However Gusev Crater poses an apparent paradox. As seen in Figure 1, Gusev Crater was a large lake (160 km diameter) fed by a large river but the surrounding terrain appears heavily cratered and unaltered. The preservation of this cratered terrain is inconsistent with the rain that would be expected to be associated with such a large river and lake. The paradox of rivers and lakes without rain can be resolved by considering the only place on Earth where rivers and lakes exist without rain; the dry valleys of the Antarctic.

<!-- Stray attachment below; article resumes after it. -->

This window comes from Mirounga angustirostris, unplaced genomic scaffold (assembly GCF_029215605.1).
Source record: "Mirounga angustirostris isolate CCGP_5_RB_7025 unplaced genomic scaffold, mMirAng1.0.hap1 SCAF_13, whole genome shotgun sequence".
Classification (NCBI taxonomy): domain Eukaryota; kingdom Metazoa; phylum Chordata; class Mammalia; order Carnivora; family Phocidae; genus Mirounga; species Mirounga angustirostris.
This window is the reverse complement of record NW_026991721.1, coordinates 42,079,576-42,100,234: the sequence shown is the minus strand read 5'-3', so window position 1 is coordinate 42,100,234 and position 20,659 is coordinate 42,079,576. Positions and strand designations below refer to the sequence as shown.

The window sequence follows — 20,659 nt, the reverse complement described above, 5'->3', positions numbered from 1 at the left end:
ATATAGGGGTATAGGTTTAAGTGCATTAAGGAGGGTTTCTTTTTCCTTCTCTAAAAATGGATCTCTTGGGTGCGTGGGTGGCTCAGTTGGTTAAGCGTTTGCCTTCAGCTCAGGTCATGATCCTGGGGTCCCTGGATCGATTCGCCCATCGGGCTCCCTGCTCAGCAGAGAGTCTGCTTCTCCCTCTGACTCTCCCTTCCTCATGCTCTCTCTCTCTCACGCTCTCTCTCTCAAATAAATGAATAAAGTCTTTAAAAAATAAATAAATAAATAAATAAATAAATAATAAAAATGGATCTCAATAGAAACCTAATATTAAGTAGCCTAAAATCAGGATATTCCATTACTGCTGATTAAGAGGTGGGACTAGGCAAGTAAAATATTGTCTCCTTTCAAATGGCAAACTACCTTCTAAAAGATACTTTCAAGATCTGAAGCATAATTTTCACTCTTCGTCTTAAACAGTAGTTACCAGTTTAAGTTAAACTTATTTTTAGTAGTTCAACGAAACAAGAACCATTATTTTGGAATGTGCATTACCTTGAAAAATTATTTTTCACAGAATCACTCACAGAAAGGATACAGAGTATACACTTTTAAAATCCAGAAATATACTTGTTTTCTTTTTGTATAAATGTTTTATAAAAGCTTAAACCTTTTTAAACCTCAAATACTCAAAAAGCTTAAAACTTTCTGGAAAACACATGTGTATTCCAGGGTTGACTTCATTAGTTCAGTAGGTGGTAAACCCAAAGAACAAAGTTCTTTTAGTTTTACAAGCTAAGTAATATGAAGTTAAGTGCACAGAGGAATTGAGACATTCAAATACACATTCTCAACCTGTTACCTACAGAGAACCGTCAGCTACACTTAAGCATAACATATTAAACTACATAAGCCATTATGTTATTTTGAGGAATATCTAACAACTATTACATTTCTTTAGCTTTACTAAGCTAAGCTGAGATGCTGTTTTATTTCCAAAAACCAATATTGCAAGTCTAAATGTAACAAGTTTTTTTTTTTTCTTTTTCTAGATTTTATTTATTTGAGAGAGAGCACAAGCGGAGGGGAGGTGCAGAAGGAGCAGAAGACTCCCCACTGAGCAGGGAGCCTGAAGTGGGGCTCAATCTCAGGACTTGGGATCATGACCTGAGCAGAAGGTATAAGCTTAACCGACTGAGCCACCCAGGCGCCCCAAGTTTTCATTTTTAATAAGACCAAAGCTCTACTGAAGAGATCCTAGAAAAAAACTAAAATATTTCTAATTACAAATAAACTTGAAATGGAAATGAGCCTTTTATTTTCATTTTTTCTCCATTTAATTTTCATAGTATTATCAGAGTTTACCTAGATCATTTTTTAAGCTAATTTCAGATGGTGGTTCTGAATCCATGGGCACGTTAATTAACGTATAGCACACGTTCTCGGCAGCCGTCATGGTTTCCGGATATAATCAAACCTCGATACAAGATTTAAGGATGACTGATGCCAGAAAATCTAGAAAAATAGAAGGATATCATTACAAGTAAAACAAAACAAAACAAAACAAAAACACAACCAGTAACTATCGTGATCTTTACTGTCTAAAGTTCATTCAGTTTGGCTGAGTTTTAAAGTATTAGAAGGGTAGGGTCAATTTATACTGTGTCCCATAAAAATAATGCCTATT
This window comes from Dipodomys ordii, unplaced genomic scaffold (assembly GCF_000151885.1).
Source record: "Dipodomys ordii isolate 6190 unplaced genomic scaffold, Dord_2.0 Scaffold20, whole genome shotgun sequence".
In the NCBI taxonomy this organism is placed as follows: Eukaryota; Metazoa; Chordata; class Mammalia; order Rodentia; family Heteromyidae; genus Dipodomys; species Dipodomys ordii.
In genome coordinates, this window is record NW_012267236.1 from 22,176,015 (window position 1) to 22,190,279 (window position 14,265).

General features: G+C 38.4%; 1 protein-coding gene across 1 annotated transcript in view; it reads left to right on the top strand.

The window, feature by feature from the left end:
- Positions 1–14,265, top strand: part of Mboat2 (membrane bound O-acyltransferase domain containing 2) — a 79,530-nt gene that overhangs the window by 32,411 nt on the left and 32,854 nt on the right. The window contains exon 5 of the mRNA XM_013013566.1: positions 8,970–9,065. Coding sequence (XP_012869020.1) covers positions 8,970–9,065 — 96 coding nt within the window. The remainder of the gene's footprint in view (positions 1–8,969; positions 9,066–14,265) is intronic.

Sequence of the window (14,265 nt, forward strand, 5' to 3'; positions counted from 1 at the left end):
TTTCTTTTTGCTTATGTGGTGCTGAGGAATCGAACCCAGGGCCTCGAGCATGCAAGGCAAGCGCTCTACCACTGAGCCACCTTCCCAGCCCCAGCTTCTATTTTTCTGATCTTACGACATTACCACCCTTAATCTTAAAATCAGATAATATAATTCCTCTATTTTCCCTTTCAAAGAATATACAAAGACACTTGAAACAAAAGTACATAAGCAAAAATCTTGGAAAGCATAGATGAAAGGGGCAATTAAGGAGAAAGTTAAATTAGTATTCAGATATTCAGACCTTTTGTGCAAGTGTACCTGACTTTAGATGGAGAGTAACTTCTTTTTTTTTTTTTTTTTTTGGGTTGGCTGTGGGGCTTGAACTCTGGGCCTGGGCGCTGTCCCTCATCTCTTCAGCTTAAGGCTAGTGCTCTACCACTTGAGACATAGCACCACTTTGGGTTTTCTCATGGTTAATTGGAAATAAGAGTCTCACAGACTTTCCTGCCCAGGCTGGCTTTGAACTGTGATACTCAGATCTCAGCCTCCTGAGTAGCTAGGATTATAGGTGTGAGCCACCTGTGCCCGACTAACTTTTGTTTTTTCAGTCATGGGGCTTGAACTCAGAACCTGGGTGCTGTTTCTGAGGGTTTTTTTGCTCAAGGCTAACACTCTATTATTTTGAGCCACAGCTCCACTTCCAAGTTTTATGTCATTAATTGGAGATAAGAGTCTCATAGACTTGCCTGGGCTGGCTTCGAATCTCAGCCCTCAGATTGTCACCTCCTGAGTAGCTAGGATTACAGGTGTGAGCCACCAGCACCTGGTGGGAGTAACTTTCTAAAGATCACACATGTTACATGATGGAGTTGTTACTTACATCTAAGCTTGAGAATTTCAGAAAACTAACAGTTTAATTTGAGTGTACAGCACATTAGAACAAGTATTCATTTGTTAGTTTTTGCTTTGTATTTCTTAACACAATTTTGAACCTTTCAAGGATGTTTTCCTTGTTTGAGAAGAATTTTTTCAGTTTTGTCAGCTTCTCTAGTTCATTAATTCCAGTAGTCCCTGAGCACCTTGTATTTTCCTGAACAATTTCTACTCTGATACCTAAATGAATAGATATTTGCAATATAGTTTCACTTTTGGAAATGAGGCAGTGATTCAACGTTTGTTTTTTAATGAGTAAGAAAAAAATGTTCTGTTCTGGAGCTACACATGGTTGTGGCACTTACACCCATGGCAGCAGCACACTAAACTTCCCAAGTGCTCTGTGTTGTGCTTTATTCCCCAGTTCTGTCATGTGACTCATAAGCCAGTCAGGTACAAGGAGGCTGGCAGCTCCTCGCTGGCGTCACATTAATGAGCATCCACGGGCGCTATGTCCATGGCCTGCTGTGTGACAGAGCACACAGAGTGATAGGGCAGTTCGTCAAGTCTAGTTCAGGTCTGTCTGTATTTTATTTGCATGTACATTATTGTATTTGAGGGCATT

The dry valleys of Antarctica comprise the largest ice-free region on that continent. The valleys are a cold desert environment with mean annual temperatures of -20[degrees]C (Doran et al., 2002). Figure 3 shows a view of upper Wright Valley with Lake Vanda and the Onxy River on the valley floor. Precipitation in the dry valleys occurs only as snow and the amount is equivalent to about 1-2 cm of water. The hydrological cycle in these valleys is as follows: (1) Snow falls. (2) In the lower regions of the valleys the snow evaporates with little liquid formation or erosion. In the higher elevations snow accumulates and forms glaciers. (3)The glacial ice flows downward in the valley (as can be seen in Figure 3). (4) The lower parts of the glaciers melt in the summer providing a source of meltwater that then flows in the lakes (for Lake Vanda this is via the Onyx River). (5) The liquid water freezes to the underside of the ice cover. (6) Ablation and evaporation from the top of the ice cover returns moisture to the atmosphere and completes the cycle. This hydrological cycle has rivers in summer and lakes all year round but no rain. The minimum requirements for such a cycle are atmospheric pressures well above the triple point of water (610 Pa) and summer temperatures above freezing. McKay and Davis (1991) have shown that such conditions could have prevailed on Mars for many hundreds of millions of years early in its history.